By Joshua Nadel, News Observer
After suffering the worst earthquake in the region for over 200 years, Haiti – a destitute nation prior to the quake – is in shambles. Haiti’s political leaders, including President René Preval, are rarely seen, though to be fair the quake did not spare the government: the Parliament and the National Palace were all destroyed; government ministers, police officers and judges count among the missing and the dead.
Into this vacuum has stepped the international community, though not without hiccups. The U.S. takeover of air traffic caused concern about aid priorities. Most foreign aid focused on Port-au-Prince for the first few days, as though no other town or city existed, let alone felt the impact of the quake.
So Haiti is a country destroyed. And now there are opportunities to rebuild. Dominique Strauss-Kahn of the International Monetary Fund is calling for a Marshall Plan for Haiti.
Strauss-Kahn’s idea is intriguing, as it brings to mind the multi-billion dollar plan that pulled Europe out of the devastation of World War II and simultaneously found exports for U.S. goods.
The Marshall Plan was negotiated among the European nations and with the United States before it was passed, with European input crucial to the shape of the plan. The bulk of the money was transferred to Europe as grants. European governments decided what to do with the monies in cooperation with the U.S.-controlled Economic Cooperation Administration.
Is this the Marshall Plan that Strauss-Kahn intends – one in which Haitian voices are taken seriously in the design and implementation of a development plan that will be paid for through grants – or is he referring only to massive loans for reconstruction? It is still unclear. The IMF announced a $100 million emergency loan on Jan. 14. After pressure from debt relief organizations, Strauss-Kahn clarified that the loan was interest free, and that he was working to cancel all of Haiti’s outstanding debt. But the message remains mixed – on Jan. 21, he wrote on the IMF blog that the emergency loan had “no repayments due for five years” before noting that “there will be a need to reassess Haiti’s debt situation.” Activists and other concerned global citizens must keep up the pressure.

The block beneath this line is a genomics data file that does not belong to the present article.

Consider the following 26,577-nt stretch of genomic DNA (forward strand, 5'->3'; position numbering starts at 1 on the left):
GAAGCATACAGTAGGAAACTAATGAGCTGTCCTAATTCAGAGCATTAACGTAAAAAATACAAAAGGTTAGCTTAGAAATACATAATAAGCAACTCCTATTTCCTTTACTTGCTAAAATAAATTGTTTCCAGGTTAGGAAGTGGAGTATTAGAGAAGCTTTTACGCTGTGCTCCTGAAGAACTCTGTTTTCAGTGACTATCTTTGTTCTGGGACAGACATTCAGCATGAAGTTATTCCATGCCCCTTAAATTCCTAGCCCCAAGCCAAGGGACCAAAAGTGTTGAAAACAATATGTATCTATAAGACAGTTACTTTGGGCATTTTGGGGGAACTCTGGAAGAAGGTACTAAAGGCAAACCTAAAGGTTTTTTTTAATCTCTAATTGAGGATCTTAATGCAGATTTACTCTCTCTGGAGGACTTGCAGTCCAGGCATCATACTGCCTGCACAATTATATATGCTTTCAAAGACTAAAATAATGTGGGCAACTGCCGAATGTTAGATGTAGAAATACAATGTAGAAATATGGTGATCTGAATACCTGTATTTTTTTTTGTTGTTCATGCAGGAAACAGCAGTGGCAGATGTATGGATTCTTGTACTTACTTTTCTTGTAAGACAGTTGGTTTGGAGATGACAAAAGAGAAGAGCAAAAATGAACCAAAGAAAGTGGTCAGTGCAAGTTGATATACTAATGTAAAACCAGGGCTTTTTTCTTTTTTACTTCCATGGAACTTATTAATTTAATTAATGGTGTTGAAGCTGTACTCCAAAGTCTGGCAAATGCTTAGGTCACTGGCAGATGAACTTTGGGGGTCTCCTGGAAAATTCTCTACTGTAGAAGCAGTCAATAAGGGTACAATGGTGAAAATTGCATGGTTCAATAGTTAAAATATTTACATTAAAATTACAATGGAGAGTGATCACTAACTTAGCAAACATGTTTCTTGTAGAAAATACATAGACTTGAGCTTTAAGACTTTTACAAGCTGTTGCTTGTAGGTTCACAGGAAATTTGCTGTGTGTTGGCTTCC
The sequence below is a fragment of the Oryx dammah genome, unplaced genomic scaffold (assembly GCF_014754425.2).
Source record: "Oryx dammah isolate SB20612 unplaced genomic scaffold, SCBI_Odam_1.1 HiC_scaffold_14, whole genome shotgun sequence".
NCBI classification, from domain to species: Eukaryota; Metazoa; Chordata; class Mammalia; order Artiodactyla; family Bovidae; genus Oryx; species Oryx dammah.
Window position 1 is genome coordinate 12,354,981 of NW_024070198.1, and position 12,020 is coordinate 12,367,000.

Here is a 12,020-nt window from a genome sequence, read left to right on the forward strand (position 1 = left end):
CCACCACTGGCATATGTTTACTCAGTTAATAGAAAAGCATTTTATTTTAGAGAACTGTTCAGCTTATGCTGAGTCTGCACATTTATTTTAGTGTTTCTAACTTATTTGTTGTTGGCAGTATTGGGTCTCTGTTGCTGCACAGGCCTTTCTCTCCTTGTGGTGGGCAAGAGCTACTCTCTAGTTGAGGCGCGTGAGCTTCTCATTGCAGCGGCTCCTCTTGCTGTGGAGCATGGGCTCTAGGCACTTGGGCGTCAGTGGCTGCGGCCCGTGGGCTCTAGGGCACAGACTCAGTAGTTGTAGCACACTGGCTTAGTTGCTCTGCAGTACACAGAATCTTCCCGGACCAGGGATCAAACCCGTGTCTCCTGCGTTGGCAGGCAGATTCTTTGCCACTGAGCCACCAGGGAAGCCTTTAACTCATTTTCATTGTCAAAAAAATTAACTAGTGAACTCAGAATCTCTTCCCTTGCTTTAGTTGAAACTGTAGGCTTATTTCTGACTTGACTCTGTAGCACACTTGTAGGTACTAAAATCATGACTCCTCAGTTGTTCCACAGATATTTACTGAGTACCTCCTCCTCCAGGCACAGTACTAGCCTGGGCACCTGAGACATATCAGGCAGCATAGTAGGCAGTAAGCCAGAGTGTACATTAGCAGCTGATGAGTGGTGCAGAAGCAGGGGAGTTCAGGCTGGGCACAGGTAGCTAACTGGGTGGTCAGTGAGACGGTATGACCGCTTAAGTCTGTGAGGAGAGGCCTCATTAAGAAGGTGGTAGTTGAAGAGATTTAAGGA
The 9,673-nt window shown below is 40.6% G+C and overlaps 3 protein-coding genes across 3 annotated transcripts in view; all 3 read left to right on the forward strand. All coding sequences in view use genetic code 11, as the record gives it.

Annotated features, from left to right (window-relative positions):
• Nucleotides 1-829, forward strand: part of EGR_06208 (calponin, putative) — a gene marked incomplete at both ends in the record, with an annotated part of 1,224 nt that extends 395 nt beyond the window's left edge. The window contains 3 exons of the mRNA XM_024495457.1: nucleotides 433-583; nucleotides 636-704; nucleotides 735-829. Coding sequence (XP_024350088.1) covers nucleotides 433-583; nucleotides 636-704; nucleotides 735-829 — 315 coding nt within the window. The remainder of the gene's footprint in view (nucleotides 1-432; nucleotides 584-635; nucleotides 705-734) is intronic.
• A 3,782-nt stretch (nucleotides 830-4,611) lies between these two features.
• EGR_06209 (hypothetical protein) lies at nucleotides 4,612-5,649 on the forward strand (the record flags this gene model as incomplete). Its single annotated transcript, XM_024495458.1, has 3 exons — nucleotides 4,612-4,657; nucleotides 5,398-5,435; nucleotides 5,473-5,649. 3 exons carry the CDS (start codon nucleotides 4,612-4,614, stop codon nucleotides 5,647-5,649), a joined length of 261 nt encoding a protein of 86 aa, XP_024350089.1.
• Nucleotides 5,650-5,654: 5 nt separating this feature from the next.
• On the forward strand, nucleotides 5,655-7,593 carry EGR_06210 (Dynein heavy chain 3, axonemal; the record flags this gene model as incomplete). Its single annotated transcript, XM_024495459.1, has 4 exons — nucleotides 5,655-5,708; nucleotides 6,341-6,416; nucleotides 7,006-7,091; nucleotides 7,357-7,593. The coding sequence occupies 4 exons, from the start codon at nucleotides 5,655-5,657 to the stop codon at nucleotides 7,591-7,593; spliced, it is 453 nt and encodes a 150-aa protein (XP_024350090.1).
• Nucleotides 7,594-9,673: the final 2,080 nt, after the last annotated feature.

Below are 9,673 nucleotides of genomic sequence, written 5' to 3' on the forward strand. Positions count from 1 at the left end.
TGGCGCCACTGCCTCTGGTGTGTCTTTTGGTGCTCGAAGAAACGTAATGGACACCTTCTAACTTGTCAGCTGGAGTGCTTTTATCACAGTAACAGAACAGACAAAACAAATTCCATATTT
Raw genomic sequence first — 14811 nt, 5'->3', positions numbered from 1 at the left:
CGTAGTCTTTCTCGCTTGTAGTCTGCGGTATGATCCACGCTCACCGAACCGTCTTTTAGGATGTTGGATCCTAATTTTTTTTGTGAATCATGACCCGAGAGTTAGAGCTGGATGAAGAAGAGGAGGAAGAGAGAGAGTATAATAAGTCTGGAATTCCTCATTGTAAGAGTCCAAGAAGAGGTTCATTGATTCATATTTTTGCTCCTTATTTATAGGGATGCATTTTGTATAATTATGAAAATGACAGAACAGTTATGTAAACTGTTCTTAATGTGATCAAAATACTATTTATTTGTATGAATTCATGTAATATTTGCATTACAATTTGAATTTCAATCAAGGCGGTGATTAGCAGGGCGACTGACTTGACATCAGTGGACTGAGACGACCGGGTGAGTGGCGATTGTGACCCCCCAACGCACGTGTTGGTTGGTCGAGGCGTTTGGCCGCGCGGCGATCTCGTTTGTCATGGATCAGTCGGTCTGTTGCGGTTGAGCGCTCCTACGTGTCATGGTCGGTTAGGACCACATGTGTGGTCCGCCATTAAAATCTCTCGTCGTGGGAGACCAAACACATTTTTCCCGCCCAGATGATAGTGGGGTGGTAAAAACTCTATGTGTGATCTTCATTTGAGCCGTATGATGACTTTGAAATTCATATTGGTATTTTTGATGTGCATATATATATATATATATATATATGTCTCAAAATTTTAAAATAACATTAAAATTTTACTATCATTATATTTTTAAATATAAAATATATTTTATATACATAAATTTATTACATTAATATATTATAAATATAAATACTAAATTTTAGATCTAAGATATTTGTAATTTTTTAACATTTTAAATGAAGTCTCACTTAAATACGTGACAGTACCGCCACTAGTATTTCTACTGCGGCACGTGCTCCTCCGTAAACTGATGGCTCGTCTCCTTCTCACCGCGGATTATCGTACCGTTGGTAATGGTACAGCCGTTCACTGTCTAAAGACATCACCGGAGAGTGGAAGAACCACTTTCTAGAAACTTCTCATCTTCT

But there needs to be pressure put on the international community on the other front of the “Marshall Plan for Haiti”: the design, structure, and implementation phase.
A top-down, donor-driven reconstruction that excludes Haitians will be seen as paternalistic and will likely join the litany of failed development projects in the country; in order to get it right, Haitians need to sit at the table. Not just the government and businesspeople of Haiti, who in the past have enriched themselves with aid money, but the people as well.
Representatives of different Haitian stakeholders – health workers and educators, human rights advocates, and labor and peasant organizations – should be included at future donor conferences to help design a sustainable plan for Haiti’s reconstruction. Consensus on the design will not be easy to reach, nor will it come quickly. But there is no quick fix in Haiti, and any attempt to impose one from outside will surely result in failure.
The types of projects that have tended to work in Haiti have been rooted in Haiti rather than coming from outside. Partners in Health developed its strategy over the course of years working alongside Haitians as equal partners in the impoverished Plateau Central. Fonkoze, a homegrown microcredit institution, has grown from 193 depositors in 1996 to over 190,000 today. The Lambi Fund has with grass-roots organizations throughout the country on small- and large-scale agriculture and reforestation projects. Input from organizations like these, as well as the people they serve, can help to insure that Haitian redevelopment is just, equitable and sustainable.
So what can we do from the outside? Lobby for a true Marshall Plan for Haiti – one with debt relief, grants instead of loans, and with Haitians taking the lead in planning, decision-making and implementing projects. Demand transparency on the part of international donors and aid groups, as well as from the Haitian government. Also, remain optimistic. Yes, this will be a long recovery, a painful rebuilding. But Haitians are survivors; they have persevered for 205 years, and they will rise again.
Joshua Nadel is assistant professor of Latin American and Caribbean history at N.C. Central University. He worked in Haiti in 1996-1997 and worked on postwar reconstruction in Kosovo in 1999-2000.
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